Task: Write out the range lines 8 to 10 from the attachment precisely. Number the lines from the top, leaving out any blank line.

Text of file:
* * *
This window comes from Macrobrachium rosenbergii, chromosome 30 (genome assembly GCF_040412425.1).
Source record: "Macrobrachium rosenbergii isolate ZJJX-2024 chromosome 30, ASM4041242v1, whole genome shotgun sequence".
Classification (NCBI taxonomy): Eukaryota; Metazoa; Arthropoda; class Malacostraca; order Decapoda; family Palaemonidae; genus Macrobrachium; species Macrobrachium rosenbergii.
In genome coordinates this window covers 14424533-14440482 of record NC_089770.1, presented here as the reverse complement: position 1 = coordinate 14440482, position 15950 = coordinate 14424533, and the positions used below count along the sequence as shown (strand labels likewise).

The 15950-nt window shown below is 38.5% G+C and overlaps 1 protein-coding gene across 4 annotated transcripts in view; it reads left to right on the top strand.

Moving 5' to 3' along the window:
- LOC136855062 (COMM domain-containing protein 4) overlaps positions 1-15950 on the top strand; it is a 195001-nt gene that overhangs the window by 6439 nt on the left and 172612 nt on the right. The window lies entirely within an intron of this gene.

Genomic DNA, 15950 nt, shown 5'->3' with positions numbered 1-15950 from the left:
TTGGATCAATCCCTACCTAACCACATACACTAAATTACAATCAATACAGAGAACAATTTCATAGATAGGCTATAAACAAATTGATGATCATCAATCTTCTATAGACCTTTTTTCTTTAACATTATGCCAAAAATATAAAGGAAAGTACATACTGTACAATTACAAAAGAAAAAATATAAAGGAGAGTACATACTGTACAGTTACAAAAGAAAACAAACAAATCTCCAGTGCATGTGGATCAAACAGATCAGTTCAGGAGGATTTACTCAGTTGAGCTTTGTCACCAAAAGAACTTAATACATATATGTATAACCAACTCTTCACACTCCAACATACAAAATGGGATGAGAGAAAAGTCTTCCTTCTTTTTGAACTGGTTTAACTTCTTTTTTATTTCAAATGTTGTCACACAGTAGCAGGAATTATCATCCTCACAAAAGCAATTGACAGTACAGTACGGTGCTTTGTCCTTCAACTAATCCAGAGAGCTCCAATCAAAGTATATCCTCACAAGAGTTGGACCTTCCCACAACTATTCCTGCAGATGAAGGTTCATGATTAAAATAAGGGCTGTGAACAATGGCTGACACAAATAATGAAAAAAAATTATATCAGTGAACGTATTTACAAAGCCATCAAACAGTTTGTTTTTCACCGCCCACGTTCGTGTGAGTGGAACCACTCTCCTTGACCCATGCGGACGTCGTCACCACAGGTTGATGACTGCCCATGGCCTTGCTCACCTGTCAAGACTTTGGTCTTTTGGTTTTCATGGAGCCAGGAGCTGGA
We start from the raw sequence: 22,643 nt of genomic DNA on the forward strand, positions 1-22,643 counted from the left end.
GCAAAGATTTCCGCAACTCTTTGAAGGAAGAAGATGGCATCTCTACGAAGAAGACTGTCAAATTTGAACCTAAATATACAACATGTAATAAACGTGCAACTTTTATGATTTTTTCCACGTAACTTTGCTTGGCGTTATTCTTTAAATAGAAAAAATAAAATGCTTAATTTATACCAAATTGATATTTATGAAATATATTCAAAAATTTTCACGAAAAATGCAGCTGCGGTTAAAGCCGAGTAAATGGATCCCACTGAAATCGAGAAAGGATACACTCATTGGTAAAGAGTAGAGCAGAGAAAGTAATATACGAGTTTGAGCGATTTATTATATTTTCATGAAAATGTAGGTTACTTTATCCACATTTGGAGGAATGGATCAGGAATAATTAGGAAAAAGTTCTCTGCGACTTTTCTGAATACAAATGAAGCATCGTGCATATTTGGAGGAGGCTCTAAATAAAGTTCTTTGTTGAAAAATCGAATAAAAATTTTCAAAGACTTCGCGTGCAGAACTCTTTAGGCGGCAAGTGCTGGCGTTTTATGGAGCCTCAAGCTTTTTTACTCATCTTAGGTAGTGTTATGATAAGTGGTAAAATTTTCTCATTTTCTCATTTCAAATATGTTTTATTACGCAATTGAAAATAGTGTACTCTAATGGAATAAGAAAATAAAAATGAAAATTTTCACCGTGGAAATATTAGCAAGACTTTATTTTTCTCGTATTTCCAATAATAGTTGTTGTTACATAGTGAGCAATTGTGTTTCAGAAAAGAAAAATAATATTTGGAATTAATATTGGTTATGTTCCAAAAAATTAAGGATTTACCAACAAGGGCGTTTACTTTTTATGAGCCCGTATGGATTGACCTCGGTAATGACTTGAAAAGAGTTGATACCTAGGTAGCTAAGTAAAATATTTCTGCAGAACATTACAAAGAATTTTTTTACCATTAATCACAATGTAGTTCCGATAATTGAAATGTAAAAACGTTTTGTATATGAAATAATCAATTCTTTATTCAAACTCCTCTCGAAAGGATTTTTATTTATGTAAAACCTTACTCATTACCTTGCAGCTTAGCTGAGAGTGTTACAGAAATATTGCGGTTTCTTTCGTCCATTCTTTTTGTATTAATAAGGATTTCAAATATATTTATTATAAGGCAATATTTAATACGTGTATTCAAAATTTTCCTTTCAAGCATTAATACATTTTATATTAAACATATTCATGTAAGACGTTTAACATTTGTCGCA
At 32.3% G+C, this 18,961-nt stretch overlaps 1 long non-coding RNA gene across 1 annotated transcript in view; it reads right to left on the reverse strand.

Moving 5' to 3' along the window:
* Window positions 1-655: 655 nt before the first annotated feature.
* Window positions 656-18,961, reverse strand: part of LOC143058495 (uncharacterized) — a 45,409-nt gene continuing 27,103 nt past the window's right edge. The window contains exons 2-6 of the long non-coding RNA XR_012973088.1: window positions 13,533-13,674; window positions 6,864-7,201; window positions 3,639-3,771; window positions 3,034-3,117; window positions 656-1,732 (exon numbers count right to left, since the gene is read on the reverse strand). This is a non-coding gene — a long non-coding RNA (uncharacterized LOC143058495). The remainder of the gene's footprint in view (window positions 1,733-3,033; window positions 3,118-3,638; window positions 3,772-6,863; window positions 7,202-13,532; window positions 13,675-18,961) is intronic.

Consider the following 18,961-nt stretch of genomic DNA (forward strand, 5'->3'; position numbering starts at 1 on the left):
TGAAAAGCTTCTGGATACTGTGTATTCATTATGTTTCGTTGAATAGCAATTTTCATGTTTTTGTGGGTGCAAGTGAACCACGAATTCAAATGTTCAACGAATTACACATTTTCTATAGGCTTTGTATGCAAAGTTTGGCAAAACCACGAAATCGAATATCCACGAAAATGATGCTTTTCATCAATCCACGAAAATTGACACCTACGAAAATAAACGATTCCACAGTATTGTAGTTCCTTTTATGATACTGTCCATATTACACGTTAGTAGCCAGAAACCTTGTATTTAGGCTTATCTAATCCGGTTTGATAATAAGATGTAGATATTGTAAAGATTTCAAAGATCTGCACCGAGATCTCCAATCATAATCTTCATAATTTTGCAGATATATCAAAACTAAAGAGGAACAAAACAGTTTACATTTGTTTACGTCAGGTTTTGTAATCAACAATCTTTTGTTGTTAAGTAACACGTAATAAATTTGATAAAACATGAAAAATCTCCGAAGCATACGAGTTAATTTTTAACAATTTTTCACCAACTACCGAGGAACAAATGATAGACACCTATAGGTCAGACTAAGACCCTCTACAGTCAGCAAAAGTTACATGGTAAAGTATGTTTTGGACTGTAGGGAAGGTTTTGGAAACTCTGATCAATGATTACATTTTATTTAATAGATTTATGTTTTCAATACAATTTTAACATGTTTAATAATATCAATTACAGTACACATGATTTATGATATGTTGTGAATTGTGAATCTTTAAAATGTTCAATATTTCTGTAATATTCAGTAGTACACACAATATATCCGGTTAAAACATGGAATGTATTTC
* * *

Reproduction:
Genomic DNA, 15950 nt, shown 5'->3' with positions numbered 1-15950 from the left:
TTGGATCAATCCCTACCTAACCACATACACTAAATTACAATCAATACAGAGAACAATTTCATAGATAGGCTATAAACAAATTGATGATCATCAATCTTCTATAGACCTTTTTTCTTTAACATTATGCCAAAAATATAAAGGAAAGTACATACTGTACAATTACAAAAGAAAAAATATAAAGGAGAGTACATACTGTACAGTTACAAAAGAAAACAAACAAATCTCCAGTGCATGTGGATCAAACAGATCAGTTCAGGAGGATTTACTCAGTTGAGCTTTGTCACCAAAAGAACTTAATACATATATGTATAACCAACTCTTCACACTCCAACATACAAAATGGGATGAGAGAAAAGTCTTCCTTCTTTTTGAACTGGTTTAACTTCTTTTTTATTTCAAATGTTGTCACACAGTAGCAGGAATTATCATCCTCACAAAAGCAATTGACAGTACAGTACGGTGCTTTGTCCTTCAACTAATCCAGAGAGCTCCAATCAAAGTATATCCTCACAAGAGTTGGACCTTCCCACAACTATTCCTGCAGATGAAGGTTCATGATTAAAATAAGGGCTGTGAACAATGGCTGACACAAATAATGAAAAAAAATTATATCAGTGAACGTATTTACAAAGCCATCAAACAGTTTGTTTTTCACCGCCCACGTTCGTGTGAGTGGAACCACTCTCCTTGACCCATGCGGACGTCGTCACCACAGGTTGATGACTGCCCATGGCCTTGCTCACCTGTCAAGACTTTGGTCTTTTGGTTTTCATGGAGCCAGGAGCTGGA
We start from the raw sequence: 22,643 nt of genomic DNA on the forward strand, positions 1-22,643 counted from the left end.